All the Pretty Horses by Cormac McCarthy. a Literary Review

February 11, 2021 by Essay Writer

All The Pretty Horses

Chronologically speaking, All The Pretty Horses is quite an interesting book. It was published in 1992, is set in 1949, and often seems like it is set in the 1800s. Despite being set in the relatively modern timeframe of the late 40s, McCarthy nevertheless uses deliberately rustic ideas like horseback travel and cowboys to convey an idea that has lasted throughout the ages: the frontier/settler spirit, briefly filtered through a Mexican lens.

John Cole Grady is young. Very young, for what he went through. 16 years old is more or less a child functionally speaking if you’re talking in terms of horseback rides to Mexico and violent gunfights. He’s young and he has nowhere to go. His grandfather dies, and his ranch is to be sold off. His entire life is in turmoil. So he sets off into a land of opportunity, just as immigrants to America and settlers in the Frontier did all those years ago.

However, here’s a twist: he goes to Mexico, of all places. Why? Well for one, John Grady speaks Spanish (he was raised bilingual), but for another it’s where, he believes, the spirit of ranching survives. He could go into the city, learn a trade, and join the rest of the world in the 40s. But he doesn’t want to. John Grady Cole wants to be a cowboy. Ingrained deep within his psyche is a desire away from modern things.

How can it be the he be following that spirit if he’s leaving America? Well, he’s following the spirit in its 19th century style more than anyone who would stay in that day’s America. He’s running from an orderly world that he knows but does not want into a frightening yet enticing unknown, which to him appears to be free and prosperous.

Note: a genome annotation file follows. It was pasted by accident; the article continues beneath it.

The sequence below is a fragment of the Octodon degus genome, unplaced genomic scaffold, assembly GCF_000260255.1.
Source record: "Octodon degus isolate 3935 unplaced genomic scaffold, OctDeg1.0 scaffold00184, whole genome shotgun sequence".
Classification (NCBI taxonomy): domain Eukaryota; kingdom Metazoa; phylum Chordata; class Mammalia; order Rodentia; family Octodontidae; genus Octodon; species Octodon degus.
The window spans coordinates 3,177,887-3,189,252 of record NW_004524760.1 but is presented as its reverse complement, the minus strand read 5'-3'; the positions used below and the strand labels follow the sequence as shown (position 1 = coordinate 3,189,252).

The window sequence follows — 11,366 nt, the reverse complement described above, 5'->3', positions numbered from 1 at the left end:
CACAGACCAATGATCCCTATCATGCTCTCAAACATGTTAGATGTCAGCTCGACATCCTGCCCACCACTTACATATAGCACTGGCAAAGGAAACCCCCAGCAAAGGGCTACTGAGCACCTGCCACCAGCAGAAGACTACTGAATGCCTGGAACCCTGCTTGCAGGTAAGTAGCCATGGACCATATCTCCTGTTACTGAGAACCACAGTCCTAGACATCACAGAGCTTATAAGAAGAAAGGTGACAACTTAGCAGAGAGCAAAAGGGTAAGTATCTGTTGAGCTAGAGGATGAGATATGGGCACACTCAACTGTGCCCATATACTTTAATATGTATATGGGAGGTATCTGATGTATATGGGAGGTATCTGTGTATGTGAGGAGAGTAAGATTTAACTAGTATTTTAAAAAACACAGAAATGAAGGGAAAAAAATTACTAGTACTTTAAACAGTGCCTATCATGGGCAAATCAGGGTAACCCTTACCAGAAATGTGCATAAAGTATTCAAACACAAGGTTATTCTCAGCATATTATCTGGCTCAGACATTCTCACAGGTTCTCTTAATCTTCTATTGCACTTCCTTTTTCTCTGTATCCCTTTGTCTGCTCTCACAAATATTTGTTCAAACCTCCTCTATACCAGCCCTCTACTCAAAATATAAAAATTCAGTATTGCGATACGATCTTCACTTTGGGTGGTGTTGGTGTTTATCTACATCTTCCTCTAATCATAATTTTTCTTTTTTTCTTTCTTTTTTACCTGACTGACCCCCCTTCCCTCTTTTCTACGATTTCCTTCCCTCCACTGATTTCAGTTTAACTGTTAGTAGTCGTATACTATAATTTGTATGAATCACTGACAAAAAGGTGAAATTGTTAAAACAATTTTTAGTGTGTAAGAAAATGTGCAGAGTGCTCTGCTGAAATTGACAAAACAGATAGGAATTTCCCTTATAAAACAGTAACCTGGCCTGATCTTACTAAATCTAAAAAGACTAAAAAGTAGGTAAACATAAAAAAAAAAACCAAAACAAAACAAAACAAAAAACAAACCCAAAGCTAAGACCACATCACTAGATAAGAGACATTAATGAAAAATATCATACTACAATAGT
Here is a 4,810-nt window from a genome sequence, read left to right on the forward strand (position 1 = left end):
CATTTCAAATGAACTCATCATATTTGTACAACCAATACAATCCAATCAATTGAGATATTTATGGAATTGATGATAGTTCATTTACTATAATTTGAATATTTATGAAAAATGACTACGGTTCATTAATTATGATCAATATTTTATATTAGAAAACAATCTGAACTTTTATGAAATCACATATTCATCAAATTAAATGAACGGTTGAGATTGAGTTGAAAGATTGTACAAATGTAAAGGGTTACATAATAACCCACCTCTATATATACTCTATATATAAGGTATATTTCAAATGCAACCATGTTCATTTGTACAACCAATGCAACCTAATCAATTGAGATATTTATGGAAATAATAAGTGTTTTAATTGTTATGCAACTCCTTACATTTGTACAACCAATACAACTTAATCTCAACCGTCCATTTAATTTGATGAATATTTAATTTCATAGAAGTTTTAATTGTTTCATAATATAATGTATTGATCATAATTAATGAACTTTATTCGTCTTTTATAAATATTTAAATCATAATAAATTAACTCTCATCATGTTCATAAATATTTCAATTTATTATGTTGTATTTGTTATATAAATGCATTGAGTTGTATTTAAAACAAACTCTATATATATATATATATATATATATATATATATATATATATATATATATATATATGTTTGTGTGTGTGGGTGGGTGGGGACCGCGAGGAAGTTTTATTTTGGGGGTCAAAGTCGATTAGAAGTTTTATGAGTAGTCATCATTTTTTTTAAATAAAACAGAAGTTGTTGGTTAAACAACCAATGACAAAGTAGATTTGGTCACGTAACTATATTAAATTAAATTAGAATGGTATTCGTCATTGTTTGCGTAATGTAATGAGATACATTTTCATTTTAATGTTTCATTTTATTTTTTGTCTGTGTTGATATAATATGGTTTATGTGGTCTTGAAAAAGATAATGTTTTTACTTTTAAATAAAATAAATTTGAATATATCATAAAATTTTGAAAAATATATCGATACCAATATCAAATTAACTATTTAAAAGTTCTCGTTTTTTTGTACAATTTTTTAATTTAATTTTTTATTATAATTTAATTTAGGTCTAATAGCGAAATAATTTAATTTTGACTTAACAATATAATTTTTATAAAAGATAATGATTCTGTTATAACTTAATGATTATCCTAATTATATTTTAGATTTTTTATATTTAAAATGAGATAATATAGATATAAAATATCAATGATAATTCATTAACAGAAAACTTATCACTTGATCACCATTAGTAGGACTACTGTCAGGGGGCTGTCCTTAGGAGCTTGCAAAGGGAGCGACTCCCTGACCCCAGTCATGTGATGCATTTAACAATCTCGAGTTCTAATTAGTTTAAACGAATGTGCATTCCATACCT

However, John Grady’s frontier spirit falls apart. It’s more or less ripped to shreds, actually. Grady discovers that Mexico is actually a rather harsh mistress. His love is spurned, he is wrongfully arrested, and he even gets shot. Mexico is revealed to be not at all like the old Frontier Grady seemed to imagine.

John Grady ultimately has to go back to America. He understands this, on some level. He must join modern America and join the 40s. It’s worth noting that the style McCarthy uses in his own writing is often hard to quantify. It’s rather unique, and one of the more distinctive elements is how he uses dialogue. He uses no quotation marks, and often has long stretches with only dialogue; there’s commonly no other text for five to ten lines. I mention this because a lack of details regarding the surroundings leads to necessarily imagining the surroundings. And the events that happened often led me to imagining something akin to a mid-1800s American Frontier.

However, after Grady must return to America, and McCarthy does describe clear as day the pickup trucks and radios that he left behind. He must confront his past. But John Grady wishes not to do this. He watches his dead father be taken away in a hearse. John Grady still does not wish to join the modern day.

He shouldn’t go back. But he can’t stay. Not like this. John Grady Cole said a last goodbye to his best friend, got back on his horse and rode away. To somewhere? To fate, essentially. But mostly away. Away from his dead father and grandfather. Away from that world of modernity that he did not wish to be a part of. Away from the present and into the past.

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